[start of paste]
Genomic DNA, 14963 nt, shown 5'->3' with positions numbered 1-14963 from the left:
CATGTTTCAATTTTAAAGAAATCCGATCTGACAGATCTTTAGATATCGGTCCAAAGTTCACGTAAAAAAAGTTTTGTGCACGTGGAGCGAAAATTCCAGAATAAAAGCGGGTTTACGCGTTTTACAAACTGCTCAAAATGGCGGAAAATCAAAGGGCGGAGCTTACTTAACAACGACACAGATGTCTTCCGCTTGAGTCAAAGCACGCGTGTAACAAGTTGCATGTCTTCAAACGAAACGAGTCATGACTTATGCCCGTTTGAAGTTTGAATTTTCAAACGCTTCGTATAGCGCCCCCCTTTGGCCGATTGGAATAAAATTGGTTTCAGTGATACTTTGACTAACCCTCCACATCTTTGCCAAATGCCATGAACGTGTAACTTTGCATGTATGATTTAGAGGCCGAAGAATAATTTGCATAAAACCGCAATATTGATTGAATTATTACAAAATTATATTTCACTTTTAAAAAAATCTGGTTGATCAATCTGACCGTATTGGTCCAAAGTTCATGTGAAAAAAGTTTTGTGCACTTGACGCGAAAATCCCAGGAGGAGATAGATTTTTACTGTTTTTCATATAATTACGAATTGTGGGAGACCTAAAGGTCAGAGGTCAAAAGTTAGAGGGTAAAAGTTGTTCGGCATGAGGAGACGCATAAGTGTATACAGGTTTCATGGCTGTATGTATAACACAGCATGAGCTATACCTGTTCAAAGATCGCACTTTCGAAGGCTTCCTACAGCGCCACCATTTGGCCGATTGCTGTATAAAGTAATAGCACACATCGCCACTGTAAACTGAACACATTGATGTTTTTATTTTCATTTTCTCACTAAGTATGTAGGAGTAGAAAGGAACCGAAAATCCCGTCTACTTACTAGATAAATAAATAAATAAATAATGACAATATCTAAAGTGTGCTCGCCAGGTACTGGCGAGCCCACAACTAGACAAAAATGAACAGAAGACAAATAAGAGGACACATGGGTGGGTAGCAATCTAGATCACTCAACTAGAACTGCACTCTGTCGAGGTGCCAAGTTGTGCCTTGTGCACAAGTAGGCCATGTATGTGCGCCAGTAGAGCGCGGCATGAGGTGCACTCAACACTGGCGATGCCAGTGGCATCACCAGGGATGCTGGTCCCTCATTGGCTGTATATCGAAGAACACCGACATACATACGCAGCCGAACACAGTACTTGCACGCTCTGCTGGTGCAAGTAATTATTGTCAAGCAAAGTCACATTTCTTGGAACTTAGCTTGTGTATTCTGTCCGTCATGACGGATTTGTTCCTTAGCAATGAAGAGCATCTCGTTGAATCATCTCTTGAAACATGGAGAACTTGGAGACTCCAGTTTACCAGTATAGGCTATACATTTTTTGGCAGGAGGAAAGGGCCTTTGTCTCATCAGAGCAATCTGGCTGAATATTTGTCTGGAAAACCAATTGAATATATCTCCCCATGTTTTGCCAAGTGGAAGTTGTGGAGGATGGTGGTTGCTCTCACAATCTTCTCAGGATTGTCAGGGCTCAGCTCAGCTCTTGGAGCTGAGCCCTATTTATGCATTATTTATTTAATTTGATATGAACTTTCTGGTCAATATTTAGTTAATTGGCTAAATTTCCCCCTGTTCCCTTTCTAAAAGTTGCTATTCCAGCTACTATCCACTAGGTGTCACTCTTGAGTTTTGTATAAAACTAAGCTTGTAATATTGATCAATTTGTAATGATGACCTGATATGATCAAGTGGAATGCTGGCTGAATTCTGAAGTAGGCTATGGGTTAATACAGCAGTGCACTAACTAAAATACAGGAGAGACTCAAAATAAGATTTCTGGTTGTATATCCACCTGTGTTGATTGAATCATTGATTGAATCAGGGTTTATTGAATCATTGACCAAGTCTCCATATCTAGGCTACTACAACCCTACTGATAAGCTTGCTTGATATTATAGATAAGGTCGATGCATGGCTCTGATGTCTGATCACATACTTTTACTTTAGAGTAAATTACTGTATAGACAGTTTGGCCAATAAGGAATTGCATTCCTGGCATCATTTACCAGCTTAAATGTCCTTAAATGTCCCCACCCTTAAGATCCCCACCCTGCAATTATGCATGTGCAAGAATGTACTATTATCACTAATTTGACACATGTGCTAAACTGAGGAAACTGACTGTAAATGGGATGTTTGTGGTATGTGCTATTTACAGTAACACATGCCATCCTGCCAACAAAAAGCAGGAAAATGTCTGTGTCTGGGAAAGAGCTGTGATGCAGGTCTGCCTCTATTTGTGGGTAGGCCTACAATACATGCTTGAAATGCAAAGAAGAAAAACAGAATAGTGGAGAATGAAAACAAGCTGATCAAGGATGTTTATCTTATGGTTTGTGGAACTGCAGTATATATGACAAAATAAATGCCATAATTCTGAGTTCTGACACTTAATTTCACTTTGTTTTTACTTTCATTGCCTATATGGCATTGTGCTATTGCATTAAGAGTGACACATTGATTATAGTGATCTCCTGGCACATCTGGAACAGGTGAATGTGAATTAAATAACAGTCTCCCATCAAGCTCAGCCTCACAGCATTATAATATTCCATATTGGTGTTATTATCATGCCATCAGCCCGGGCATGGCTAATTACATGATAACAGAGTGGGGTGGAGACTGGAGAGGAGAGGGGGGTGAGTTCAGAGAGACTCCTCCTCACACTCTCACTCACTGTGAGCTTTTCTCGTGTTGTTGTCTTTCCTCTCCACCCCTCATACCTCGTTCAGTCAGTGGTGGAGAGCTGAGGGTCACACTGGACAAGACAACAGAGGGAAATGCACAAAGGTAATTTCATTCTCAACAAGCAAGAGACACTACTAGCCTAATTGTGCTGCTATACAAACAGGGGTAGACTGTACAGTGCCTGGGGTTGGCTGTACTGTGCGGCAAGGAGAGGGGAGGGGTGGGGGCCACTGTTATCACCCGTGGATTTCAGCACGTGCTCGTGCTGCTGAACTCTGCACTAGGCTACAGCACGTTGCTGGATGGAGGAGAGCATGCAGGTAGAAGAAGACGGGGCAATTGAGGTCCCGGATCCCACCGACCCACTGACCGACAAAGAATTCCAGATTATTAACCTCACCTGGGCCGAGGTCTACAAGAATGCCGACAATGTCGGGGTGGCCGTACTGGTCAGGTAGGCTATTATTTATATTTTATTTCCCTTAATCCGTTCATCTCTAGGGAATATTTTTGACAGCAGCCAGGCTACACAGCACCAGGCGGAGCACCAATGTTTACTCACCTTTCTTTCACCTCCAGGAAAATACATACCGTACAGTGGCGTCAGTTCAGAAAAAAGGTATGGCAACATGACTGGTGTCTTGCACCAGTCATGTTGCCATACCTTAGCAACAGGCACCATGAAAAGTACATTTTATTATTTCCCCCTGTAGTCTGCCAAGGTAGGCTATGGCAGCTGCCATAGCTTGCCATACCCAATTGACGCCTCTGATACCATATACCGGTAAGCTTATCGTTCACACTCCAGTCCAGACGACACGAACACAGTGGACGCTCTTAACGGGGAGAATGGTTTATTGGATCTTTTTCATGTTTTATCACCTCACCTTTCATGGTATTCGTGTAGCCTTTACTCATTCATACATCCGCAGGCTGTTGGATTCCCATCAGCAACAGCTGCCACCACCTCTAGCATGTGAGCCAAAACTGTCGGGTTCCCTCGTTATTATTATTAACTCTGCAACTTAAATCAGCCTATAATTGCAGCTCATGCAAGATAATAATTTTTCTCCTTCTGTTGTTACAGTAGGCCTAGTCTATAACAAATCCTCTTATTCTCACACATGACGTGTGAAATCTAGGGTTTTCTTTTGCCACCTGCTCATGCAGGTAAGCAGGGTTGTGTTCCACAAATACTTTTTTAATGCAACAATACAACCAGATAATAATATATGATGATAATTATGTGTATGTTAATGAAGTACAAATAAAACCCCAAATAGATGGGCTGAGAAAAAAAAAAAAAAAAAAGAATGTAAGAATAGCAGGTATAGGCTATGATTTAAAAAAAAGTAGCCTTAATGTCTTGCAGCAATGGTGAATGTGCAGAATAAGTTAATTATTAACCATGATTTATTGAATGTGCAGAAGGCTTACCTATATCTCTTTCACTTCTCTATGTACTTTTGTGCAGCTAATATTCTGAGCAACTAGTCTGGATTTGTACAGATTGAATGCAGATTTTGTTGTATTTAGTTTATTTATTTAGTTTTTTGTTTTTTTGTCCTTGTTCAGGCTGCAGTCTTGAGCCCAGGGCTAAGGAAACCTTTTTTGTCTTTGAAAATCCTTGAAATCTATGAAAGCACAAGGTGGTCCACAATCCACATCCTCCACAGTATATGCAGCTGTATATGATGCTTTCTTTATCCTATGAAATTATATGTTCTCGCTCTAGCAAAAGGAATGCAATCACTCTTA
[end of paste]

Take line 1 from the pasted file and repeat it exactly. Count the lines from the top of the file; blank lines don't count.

Genomic DNA, 14963 nt, shown 5'->3' with positions numbered 1-14963 from the left: